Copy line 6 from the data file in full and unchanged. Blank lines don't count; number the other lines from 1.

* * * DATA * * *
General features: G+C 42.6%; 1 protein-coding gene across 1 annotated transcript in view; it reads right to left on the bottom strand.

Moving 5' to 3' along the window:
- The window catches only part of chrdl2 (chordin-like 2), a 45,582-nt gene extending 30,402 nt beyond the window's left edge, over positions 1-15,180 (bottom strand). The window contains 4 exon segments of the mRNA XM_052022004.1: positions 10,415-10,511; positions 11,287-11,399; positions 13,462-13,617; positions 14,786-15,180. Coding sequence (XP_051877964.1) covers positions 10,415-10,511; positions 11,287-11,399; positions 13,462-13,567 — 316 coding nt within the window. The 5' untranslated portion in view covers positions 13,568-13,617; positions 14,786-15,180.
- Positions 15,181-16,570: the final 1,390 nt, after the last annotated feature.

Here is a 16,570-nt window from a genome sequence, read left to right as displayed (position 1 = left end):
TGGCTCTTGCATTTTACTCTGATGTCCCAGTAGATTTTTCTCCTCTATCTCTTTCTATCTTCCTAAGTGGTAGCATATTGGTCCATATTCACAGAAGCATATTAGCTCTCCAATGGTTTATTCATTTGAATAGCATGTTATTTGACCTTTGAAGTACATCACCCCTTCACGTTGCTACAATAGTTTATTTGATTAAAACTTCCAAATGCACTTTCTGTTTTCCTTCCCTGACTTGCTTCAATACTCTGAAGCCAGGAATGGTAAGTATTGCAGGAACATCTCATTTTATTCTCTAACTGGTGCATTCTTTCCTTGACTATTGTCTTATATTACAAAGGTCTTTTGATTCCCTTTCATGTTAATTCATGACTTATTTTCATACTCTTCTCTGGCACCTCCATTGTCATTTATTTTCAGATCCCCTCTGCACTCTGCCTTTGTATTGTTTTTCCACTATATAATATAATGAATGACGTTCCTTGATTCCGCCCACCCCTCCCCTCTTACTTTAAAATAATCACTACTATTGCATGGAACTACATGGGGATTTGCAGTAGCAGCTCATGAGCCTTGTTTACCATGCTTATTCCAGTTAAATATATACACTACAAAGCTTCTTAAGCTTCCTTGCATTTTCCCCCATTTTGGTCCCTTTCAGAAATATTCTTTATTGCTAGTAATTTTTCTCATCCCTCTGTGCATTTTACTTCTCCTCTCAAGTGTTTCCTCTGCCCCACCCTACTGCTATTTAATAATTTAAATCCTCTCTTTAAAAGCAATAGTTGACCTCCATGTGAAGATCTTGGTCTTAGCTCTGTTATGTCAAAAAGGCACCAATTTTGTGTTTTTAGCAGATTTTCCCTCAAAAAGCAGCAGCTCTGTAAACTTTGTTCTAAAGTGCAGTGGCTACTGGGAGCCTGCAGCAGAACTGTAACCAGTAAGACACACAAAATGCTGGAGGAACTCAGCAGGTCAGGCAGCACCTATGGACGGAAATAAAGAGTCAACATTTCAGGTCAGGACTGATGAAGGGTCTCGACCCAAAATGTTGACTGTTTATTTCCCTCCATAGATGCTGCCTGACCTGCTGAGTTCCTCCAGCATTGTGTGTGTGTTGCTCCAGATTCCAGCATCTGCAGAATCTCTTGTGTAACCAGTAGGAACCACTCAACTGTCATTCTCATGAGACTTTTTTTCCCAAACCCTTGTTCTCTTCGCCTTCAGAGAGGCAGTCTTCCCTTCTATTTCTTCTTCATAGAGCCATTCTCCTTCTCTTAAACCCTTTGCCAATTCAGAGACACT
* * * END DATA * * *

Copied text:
TGGCTCTTGCATTTTACTCTGATGTCCCAGTAGATTTTTCTCCTCTATCTCTTTCTATCTTCCTAAGTGGTAGCATATTGGTCCATATTCACAGAAGCATATTAGCTCTCCAATGGTTTATTCATTTGAATAGCATGTTATTTGACCTTTGAAGTACATCACCCCTTCACGTTGCTACAATAGTTTATTTGATTAAAACTTCCAAATGCACTTTCTGTTTTCCTTCCCTGACTTGCTTCAATACTCTGAAGCCAGGAATGGTAAGTATTGCAGGAACATCTCATTTTATTCTCTAACTGGTGCATTCTTTCCTTGACTATTGTCTTATATTACAAAGGTCTTTTGATTCCCTTTCATGTTAATTCATGACTTATTTTCATACTCTTCTCTGGCACCTCCATTGTCATTTATTTTCAGATCCCCTCTGCACTCTGCCTTTGTATTGTTTTTCCACTATATAATATAATGAATGACGTTCCTTGATTCCGCCCACCCCTCCCCTCTTACTTTAAAATAATCACTACTATTGCATGGAACTACATGGGGATTTGCAGTAGCAGCTCATGAGCCTTGTTTACCATGCTTATTCCAGTTAAATATATACACTACAAAGCTTCTTAAGCTTCCTTGCATTTTCCCCCATTTTGGTCCCTTTCAGAAATATTCTTTATTGCTAGTAATTTTTCTCATCCCTCTGTGCATTTTACTTCTCCTCTCAAGTGTTTCCTCTGCCCCACCCTACTGCTATTTAATAATTTAAATCCTCTCTTTAAAAGCAATAGTTGACCTCCATGTGAAGATCTTGGTCTTAGCTCTGTTATGTCAAAAAGGCACCAATTTTGTGTTTTTAGCAGATTTTCCCTCAAAAAGCAGCAGCTCTGTAAACTTTGTTCTAAAGTGCAGTGGCTACTGGGAGCCTGCAGCAGAACTGTAACCAGTAAGACACACAAAATGCTGGAGGAACTCAGCAGGTCAGGCAGCACCTATGGACGGAAATAAAGAGTCAACATTTCAGGTCAGGACTGATGAAGGGTCTCGACCCAAAATGTTGACTGTTTATTTCCCTCCATAGATGCTGCCTGACCTGCTGAGTTCCTCCAGCATTGTGTGTGTGTTGCTCCAGATTCCAGCATCTGCAGAATCTCTTGTGTAACCAGTAGGAACCACTCAACTGTCATTCTCATGAGACTTTTTTTCCCAAACCCTTGTTCTCTTCGCCTTCAGAGAGGCAGTCTTCCCTTCTATTTCTTCTTCATAGAGCCATTCTCCTTCTCTTAAACCCTTTGCCAATTCAGAGACACT